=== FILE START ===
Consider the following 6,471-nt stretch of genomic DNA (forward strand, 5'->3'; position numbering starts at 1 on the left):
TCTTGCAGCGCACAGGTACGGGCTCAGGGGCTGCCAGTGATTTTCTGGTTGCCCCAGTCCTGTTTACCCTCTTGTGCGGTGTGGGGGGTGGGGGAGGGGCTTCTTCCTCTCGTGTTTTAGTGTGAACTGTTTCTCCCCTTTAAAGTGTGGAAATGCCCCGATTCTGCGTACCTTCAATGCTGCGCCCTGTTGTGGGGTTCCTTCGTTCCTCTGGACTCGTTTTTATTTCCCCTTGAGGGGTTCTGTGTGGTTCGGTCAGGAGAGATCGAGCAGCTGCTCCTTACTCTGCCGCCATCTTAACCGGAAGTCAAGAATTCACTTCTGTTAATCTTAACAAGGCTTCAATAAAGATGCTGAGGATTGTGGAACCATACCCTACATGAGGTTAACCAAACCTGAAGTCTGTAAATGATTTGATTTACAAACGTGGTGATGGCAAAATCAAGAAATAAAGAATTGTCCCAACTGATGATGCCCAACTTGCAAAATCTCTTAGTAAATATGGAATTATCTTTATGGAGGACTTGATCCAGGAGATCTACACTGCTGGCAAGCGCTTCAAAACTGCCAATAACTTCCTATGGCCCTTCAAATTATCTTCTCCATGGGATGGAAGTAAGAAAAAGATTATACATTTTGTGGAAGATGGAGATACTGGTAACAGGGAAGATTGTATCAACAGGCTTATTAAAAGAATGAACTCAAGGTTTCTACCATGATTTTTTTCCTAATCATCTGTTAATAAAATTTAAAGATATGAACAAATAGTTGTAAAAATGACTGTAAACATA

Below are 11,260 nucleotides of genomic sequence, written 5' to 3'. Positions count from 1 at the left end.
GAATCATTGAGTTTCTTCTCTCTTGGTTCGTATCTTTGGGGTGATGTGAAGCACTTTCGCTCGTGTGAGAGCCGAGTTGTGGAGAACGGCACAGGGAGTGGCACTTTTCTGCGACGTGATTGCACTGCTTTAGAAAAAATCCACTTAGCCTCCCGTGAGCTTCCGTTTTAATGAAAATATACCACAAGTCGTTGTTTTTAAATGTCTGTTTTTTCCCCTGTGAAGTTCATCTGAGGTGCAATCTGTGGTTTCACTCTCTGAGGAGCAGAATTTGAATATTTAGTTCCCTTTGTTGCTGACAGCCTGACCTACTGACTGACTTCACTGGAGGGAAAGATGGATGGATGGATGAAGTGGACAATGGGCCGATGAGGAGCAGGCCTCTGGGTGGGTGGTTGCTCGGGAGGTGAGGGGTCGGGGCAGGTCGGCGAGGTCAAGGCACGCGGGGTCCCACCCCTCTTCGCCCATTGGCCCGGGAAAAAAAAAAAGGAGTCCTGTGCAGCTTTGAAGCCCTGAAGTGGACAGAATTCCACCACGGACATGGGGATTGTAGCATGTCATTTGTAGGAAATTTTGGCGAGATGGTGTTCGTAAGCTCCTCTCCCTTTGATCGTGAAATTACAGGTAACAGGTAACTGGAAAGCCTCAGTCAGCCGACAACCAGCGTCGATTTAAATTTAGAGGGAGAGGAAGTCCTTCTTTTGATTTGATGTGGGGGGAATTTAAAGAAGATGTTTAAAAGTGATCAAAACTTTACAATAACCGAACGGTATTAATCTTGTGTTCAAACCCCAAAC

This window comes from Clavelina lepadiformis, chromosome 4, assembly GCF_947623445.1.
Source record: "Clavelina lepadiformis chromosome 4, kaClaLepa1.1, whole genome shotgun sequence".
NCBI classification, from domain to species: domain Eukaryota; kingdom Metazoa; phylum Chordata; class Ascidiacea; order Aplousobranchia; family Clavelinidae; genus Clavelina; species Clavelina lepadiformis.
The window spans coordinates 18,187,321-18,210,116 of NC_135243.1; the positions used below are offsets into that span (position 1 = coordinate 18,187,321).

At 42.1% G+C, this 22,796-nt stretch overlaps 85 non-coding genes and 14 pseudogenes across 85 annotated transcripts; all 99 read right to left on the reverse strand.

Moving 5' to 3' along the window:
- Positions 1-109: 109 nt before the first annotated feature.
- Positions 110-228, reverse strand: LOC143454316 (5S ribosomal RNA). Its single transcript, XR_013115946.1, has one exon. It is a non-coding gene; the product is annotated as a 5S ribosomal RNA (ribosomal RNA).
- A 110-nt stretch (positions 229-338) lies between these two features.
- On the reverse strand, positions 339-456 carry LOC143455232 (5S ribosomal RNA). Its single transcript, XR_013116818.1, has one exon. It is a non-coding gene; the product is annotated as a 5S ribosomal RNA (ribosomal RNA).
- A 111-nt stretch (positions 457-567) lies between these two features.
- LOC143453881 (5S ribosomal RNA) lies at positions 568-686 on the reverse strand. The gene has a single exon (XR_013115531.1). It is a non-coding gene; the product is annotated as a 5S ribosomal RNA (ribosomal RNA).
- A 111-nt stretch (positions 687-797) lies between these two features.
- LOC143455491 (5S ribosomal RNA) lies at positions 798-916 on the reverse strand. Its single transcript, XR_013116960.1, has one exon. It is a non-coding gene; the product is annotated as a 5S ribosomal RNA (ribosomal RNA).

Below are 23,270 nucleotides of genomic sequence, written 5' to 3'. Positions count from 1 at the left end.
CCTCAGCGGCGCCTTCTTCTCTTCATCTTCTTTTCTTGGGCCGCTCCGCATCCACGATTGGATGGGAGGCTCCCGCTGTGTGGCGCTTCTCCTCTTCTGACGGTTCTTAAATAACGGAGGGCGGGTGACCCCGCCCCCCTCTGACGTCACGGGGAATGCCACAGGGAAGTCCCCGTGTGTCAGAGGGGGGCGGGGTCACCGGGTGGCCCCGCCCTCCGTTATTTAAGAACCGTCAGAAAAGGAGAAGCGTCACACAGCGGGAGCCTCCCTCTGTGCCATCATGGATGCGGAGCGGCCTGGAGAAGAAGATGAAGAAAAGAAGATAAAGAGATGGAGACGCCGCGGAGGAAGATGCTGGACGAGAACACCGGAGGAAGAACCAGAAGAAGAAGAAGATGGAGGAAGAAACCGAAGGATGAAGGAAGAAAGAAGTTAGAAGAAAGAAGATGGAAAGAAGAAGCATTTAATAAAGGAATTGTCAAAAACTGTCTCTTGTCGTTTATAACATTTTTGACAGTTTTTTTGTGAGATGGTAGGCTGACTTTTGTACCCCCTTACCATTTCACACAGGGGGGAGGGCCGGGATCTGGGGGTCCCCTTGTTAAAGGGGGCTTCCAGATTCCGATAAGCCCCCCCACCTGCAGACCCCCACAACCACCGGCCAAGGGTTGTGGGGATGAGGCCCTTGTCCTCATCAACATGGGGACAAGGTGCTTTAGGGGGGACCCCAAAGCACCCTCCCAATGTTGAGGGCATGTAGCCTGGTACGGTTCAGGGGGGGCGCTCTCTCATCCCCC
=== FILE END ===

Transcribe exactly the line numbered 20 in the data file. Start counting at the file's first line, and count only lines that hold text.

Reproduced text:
CCTCAGCGGCGCCTTCTTCTCTTCATCTTCTTTTCTTGGGCCGCTCCGCATCCACGATTGGATGGGAGGCTCCCGCTGTGTGGCGCTTCTCCTCTTCTGACGGTTCTTAAATAACGGAGGGCGGGTGACCCCGCCCCCCTCTGACGTCACGGGGAATGCCACAGGGAAGTCCCCGTGTGTCAGAGGGGGGCGGGGTCACCGGGTGGCCCCGCCCTCCGTTATTTAAGAACCGTCAGAAAAGGAGAAGCGTCACACAGCGGGAGCCTCCCTCTGTGCCATCATGGATGCGGAGCGGCCTGGAGAAGAAGATGAAGAAAAGAAGATAAAGAGATGGAGACGCCGCGGAGGAAGATGCTGGACGAGAACACCGGAGGAAGAACCAGAAGAAGAAGAAGATGGAGGAAGAAACCGAAGGATGAAGGAAGAAAGAAGTTAGAAGAAAGAAGATGGAAAGAAGAAGCATTTAATAAAGGAATTGTCAAAAACTGTCTCTTGTCGTTTATAACATTTTTGACAGTTTTTTTGTGAGATGGTAGGCTGACTTTTGTACCCCCTTACCATTTCACACAGGGGGGAGGGCCGGGATCTGGGGGTCCCCTTGTTAAAGGGGGCTTCCAGATTCCGATAAGCCCCCCCACCTGCAGACCCCCACAACCACCGGCCAAGGGTTGTGGGGATGAGGCCCTTGTCCTCATCAACATGGGGACAAGGTGCTTTAGGGGGGACCCCAAAGCACCCTCCCAATGTTGAGGGCATGTAGCCTGGTACGGTTCAGGGGGGGCGCTCTCTCATCCCCC